It should be obvious by now that I’m fascinated by outer space, a place I’ve seen on TV but will probably never visit. If I did get a chance to leave the atmosphere, I would want a window seat and would spend most of my time looking back at the place I’d just come from.
From what I’ve seen on the printed page and the flat screen, all views of Earth from orbit are enthralling. Even the ones that don’t allow me to say “Hey, there’s my house!”
I don’t know how long it would take for the scenery to become ordinary or (heavens forbid!), boring. Maybe that’s not possible, but there’s a chance we’re going to find out now that a couple of guys have been sent to the International Space Station to stay for a year.
Scott Kelly and Mikhail Kornienko will help answer a boatload of questions during their odyssey.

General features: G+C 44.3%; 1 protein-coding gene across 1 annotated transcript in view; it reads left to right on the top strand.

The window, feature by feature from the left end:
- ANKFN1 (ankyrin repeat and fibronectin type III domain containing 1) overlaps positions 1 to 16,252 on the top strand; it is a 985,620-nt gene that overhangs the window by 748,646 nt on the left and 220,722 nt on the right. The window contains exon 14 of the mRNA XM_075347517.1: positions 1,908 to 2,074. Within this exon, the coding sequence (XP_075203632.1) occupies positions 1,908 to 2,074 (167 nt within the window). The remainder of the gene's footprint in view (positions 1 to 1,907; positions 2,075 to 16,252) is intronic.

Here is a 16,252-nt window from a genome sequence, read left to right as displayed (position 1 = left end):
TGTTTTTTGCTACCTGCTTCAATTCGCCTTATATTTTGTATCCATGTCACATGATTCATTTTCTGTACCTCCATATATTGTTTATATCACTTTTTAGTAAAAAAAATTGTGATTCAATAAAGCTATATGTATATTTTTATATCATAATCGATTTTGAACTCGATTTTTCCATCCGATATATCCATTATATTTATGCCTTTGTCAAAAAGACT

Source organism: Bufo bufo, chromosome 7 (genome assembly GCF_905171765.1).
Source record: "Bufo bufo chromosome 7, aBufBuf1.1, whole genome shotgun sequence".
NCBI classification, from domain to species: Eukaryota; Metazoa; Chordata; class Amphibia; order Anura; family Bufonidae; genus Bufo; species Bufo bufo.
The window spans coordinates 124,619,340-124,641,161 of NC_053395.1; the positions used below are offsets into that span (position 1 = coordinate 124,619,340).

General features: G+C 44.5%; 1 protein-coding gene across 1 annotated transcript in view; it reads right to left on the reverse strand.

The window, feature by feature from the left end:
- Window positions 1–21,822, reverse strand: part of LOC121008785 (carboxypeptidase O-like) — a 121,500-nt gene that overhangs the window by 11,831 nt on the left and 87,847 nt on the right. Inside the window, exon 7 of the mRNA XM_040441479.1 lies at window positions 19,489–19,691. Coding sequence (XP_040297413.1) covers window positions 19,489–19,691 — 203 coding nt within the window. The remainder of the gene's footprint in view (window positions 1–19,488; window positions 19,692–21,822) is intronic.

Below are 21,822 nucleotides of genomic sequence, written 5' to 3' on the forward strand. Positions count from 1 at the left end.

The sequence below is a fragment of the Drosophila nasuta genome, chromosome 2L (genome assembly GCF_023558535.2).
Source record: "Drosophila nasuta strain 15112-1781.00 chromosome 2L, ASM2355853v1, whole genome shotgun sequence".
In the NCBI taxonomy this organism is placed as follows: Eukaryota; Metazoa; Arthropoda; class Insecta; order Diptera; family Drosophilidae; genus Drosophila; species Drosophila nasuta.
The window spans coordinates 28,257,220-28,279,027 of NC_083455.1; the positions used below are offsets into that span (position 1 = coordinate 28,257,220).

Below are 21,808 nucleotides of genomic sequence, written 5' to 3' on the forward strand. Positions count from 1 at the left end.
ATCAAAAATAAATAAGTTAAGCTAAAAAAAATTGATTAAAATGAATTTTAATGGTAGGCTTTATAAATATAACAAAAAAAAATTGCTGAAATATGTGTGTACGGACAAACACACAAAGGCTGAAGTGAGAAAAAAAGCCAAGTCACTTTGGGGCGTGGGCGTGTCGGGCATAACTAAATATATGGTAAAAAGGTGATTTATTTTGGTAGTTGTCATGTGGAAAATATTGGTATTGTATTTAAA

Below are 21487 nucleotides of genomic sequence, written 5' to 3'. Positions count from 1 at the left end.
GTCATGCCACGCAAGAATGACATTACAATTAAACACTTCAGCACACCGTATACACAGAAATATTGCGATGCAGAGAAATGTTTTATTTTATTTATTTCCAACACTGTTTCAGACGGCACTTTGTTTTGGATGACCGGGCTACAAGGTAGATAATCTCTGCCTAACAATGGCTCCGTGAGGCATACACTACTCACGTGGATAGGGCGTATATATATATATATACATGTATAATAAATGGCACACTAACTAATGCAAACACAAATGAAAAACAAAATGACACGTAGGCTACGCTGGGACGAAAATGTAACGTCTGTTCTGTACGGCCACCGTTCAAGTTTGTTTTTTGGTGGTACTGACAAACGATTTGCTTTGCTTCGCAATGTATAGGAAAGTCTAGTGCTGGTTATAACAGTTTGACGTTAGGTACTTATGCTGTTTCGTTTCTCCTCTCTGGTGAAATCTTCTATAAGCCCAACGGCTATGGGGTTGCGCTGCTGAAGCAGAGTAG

The one that caught my eye (literally) is this one – quoted from the BBC article linked above:
“However, there are other problems that doctors still need to study and understand. They have poor data on the effects on immune function, for example, and there is considerable concern about the damage spaceflight causes to the eyes. This is a newly recognised phenomenon, and appears to be related to the way fluid is redistributed in a weightless body.
Pressure is seen to build in the skull and on the optic nerve, and a large number of astronauts return to Earth complaining that their vision is not as good as when they went up.”
So in other words, space is beautiful, but the longer you stay, the less you’re going to see. If diminished vision is part of the deal you have to cut to experience the stunning visuals of long-term space flight, is it worth the price?
When have you agonized over a trade-off?